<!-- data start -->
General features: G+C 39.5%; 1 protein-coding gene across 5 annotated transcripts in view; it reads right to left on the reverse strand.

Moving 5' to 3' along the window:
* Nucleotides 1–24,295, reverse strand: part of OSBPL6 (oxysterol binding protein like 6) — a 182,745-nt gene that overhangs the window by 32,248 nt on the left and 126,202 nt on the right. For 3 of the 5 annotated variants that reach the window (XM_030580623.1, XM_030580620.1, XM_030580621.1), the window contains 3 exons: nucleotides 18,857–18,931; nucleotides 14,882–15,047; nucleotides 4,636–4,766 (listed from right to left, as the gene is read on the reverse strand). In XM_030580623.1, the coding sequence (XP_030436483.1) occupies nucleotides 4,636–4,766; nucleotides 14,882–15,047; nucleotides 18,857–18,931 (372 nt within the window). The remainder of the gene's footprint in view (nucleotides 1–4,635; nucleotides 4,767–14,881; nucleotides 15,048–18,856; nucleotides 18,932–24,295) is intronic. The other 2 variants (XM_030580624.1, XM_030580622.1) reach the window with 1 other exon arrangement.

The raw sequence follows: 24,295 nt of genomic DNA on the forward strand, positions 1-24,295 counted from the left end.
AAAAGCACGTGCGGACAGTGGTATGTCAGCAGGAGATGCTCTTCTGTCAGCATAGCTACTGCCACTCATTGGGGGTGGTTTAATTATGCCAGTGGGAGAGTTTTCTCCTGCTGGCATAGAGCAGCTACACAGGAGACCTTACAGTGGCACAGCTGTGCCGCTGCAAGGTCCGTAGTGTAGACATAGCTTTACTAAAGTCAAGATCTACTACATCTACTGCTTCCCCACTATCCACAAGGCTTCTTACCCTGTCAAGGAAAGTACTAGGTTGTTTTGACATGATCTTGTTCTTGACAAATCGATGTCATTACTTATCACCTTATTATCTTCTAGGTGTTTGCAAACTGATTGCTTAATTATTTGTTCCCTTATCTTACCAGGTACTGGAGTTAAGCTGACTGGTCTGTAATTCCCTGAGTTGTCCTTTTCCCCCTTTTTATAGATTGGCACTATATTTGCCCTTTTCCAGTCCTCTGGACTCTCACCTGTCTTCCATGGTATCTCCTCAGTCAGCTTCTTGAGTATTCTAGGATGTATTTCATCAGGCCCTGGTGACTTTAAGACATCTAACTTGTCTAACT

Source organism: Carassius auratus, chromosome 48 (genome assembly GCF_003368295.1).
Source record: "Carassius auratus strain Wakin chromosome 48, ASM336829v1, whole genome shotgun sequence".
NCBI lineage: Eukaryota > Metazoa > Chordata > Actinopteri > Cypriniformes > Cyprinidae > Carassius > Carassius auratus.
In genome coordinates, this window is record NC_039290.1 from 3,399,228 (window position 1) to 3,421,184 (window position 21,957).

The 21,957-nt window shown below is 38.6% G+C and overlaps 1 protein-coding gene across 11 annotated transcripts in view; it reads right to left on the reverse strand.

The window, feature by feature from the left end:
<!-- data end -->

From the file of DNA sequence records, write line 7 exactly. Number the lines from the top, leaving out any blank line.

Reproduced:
Source record: "Carassius auratus strain Wakin chromosome 48, ASM336829v1, whole genome shotgun sequence".